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Optimal choice with a budget constraint

January 20, 2012

One of the basic premises of ‘normal’ preferences in microeconomics is that we assume that more is better. In other words, if we are considering two goods, X and Y, and we have a choice between a bundle of 3X and 4Y, or 10X and 25Y, we are going to prefer the second because we get more of both.

However most of the time there is a cost involved with both of the goods, and we don’t have unlimited resources. The more we spend on good X the less we spend on good Y. So we will have a budget constraint depending on the resources available to us. We could either spend all our budget on good X, or all on good Y, or on some combination of the two.

We usually illustrate the budget constraint on a diagram along with indifference curves indicating our preferences.

Here we have two goods, X and Y, and a budget constraint indicated by the black line. All combinations of bundles between the origin and the budget line are affordable. Anything on the budget line is just affordable, it means we are using up all our budget on the combination of goods X and Y chosen. Anything inside the budget line (ie closer to the origin) is affordable and we will have some of the budget to spare. Anything outside the budget line (ie further away from the origin than the line) is not affordable.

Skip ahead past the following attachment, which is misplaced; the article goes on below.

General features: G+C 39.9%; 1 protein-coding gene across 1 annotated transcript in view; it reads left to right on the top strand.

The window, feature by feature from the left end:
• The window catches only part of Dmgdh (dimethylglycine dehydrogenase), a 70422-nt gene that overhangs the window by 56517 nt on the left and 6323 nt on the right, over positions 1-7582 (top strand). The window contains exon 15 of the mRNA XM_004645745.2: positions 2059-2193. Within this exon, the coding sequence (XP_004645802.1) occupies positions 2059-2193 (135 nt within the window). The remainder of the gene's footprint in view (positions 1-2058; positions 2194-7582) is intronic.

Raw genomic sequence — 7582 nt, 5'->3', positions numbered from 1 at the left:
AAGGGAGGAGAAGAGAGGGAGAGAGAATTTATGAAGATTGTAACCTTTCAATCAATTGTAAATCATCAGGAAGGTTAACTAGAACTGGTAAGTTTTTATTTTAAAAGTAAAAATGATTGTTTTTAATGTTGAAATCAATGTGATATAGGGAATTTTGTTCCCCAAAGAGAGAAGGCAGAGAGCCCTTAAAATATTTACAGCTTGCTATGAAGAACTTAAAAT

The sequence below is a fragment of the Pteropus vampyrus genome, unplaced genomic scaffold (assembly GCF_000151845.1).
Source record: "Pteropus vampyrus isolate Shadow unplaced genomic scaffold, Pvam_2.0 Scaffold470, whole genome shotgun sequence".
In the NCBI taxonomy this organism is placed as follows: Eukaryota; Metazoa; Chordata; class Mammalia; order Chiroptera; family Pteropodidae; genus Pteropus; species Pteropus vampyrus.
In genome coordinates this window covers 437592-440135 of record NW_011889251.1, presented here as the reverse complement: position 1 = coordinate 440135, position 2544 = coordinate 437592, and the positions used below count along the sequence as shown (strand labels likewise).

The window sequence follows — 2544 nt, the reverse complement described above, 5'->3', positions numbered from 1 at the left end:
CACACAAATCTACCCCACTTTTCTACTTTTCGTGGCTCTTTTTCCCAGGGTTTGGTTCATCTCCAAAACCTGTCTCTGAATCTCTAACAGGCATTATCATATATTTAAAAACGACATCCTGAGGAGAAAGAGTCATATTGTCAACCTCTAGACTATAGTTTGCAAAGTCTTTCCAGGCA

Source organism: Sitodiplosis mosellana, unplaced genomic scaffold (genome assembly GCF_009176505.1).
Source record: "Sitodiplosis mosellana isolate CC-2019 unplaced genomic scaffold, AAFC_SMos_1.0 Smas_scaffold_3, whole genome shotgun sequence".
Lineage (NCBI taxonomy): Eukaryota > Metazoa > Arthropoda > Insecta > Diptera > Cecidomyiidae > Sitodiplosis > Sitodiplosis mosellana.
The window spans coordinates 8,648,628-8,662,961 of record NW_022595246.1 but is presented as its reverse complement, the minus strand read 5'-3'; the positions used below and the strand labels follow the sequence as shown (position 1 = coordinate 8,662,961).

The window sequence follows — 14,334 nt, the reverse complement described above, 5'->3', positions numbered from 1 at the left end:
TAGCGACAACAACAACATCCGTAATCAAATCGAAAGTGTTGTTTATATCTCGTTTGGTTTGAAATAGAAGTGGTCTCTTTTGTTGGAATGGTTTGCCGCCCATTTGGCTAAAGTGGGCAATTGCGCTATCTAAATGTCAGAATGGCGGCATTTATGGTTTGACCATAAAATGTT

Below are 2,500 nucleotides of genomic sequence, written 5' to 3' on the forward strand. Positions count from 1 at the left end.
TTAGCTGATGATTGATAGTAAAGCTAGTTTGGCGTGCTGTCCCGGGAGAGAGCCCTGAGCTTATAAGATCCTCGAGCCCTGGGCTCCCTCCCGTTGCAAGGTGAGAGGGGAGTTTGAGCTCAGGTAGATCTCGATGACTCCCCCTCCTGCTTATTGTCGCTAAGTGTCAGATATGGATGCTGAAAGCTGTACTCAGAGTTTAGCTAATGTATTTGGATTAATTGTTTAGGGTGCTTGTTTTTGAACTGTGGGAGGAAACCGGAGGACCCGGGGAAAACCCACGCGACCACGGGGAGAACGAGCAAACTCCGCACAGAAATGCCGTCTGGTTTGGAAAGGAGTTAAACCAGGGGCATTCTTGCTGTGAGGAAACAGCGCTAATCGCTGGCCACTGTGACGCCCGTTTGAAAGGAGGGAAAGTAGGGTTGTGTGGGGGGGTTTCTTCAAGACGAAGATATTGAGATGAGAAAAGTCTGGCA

There are four bundles shown, A, B, C and D, each on a different indifference curve. The most preferable bundle is D, because this is on the highest indifference curve, furthest away from the origin, but this bundle lies outside our budget constraint so it is unaffordable.

Bundle A is inside our budget constraint so this is not using our full resources and we can easily move to a more preferable bundle (like B or C) simply by spending more. B and C are both bundles that use up the full budget, but C is preferable to B as it is on a higher indifference curve.

C is the optimal choice when faced with the budget constraint given here, as it is the indifference curve that is tangential to the budget constraint. This means that at point C, the slope of the indifference curve, or the marginal rate of substitution, is equal to the slope of the budget line.

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